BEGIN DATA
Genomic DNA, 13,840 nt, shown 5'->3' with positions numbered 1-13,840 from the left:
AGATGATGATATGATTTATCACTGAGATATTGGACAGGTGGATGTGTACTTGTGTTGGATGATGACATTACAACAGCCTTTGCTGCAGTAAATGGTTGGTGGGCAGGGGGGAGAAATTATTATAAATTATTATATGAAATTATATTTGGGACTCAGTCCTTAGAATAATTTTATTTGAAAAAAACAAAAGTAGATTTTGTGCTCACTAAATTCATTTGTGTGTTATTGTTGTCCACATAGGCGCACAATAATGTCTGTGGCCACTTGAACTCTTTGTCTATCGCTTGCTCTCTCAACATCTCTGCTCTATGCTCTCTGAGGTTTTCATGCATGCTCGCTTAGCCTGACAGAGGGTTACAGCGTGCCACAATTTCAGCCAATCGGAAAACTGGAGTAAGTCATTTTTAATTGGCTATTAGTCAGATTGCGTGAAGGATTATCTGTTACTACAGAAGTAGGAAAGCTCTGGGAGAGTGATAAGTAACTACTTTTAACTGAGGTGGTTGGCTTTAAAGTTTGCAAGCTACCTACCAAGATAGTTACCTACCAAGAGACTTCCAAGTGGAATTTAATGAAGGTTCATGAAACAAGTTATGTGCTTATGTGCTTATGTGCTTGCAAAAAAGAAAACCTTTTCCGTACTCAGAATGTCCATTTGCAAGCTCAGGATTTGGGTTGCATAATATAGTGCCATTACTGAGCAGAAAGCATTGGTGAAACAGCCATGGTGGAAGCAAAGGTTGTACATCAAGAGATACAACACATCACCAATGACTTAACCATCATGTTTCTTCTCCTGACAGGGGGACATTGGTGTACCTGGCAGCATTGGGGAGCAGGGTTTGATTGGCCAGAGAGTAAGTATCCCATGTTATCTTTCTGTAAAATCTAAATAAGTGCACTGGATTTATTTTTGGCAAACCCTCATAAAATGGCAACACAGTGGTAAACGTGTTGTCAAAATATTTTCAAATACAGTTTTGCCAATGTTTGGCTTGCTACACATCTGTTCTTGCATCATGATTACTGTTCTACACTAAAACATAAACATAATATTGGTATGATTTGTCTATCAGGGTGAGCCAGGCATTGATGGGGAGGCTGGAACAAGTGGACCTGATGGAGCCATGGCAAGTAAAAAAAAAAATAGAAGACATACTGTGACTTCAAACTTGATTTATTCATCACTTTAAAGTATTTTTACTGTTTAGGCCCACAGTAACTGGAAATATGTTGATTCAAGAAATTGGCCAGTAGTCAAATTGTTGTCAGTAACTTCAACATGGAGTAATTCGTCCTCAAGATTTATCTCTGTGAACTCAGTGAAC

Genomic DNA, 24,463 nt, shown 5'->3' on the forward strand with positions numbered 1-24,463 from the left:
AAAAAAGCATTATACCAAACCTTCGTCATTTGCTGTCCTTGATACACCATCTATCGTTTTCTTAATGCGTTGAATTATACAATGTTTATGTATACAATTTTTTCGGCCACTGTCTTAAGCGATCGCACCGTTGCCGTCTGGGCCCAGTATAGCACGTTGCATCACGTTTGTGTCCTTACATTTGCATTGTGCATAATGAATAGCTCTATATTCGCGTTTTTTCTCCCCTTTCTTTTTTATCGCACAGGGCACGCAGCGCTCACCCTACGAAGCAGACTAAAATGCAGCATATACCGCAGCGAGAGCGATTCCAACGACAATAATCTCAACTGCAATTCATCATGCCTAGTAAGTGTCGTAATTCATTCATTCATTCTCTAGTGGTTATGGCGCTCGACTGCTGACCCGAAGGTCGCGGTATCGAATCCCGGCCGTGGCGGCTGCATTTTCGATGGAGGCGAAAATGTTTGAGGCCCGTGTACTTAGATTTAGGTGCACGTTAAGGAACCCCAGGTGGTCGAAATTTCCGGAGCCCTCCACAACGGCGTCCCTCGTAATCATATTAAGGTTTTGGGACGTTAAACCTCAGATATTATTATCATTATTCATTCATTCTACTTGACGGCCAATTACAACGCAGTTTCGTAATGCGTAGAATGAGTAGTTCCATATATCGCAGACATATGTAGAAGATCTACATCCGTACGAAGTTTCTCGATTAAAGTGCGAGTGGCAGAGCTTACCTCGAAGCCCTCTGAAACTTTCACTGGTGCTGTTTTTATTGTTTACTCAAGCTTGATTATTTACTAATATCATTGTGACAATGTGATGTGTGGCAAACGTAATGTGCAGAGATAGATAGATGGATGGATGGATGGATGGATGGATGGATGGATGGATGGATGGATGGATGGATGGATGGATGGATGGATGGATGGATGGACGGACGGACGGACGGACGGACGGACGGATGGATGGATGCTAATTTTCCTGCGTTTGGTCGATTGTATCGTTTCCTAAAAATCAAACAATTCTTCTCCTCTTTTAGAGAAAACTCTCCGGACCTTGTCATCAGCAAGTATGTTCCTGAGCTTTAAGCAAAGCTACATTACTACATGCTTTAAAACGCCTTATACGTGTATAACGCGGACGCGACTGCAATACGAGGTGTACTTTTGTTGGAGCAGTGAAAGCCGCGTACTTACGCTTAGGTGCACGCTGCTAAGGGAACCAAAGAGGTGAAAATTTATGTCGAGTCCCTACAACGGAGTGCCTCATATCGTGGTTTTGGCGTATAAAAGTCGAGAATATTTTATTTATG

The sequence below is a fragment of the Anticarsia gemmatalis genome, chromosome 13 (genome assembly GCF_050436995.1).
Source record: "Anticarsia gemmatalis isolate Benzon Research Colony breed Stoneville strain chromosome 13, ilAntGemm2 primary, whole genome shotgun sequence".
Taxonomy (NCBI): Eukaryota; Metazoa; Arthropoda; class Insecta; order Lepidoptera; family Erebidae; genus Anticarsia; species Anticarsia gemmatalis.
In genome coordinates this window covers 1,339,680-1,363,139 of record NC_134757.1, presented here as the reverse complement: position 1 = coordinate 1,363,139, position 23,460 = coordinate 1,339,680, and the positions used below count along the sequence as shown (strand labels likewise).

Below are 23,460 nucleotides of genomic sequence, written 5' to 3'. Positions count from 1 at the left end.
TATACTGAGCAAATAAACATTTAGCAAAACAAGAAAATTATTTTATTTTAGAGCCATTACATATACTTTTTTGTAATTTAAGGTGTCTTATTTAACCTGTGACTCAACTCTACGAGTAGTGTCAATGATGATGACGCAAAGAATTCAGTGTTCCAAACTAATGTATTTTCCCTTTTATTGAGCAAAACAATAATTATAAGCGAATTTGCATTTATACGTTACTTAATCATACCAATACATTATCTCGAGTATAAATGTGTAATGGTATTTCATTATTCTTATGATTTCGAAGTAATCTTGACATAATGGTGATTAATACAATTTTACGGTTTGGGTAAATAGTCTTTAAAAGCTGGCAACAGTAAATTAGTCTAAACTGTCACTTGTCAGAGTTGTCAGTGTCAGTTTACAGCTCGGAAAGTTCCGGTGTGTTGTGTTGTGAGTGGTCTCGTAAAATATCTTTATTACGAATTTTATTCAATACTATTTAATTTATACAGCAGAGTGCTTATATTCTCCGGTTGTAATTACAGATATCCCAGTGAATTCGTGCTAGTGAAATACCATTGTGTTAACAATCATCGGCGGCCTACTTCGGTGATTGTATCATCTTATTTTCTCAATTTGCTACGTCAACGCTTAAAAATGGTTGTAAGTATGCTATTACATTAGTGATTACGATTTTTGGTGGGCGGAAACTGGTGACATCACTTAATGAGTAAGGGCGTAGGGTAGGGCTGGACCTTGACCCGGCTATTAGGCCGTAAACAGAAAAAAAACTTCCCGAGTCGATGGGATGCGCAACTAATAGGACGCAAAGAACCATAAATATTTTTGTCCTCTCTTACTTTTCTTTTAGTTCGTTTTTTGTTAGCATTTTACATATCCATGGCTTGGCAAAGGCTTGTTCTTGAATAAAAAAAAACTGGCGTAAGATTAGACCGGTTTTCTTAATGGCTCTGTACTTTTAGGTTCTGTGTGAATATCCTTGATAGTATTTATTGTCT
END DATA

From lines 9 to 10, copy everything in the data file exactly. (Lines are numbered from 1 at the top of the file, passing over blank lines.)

Below are 23,460 nucleotides of genomic sequence, written 5' to 3'. Positions count from 1 at the left end.
TATACTGAGCAAATAAACATTTAGCAAAACAAGAAAATTATTTTATTTTAGAGCCATTACATATACTTTTTTGTAATTTAAGGTGTCTTATTTAACCTGTGACTCAACTCTACGAGTAGTGTCAATGATGATGACGCAAAGAATTCAGTGTTCCAAACTAATGTATTTTCCCTTTTATTGAGCAAAACAATAATTATAAGCGAATTTGCATTTATACGTTACTTAATCATACCAATACATTATCTCGAGTATAAATGTGTAATGGTATTTCATTATTCTTATGATTTCGAAGTAATCTTGACATAATGGTGATTAATACAATTTTACGGTTTGGGTAAATAGTCTTTAAAAGCTGGCAACAGTAAATTAGTCTAAACTGTCACTTGTCAGAGTTGTCAGTGTCAGTTTACAGCTCGGAAAGTTCCGGTGTGTTGTGTTGTGAGTGGTCTCGTAAAATATCTTTATTACGAATTTTATTCAATACTATTTAATTTATACAGCAGAGTGCTTATATTCTCCGGTTGTAATTACAGATATCCCAGTGAATTCGTGCTAGTGAAATACCATTGTGTTAACAATCATCGGCGGCCTACTTCGGTGATTGTATCATCTTATTTTCTCAATTTGCTACGTCAACGCTTAAAAATGGTTGTAAGTATGCTATTACATTAGTGATTACGATTTTTGGTGGGCGGAAACTGGTGACATCACTTAATGAGTAAGGGCGTAGGGTAGGGCTGGACCTTGACCCGGCTATTAGGCCGTAAACAGAAAAAAAACTTCCCGAGTCGATGGGATGCGCAACTAATAGGACGCAAAGAACCATAAATATTTTTGTCCTCTCTTACTTTTCTTTTAGTTCGTTTTTTGTTAGCATTTTACATATCCATGGCTTGGCAAAGGCTTGTTCTTGAATAAAAAAAAACTGGCGTAAGATTAGACCGGTTTTCTTAATGGCTCTGTACTTTTAGGTTCTGTGTGAATATCCTTGATAGTATTTATTGTCT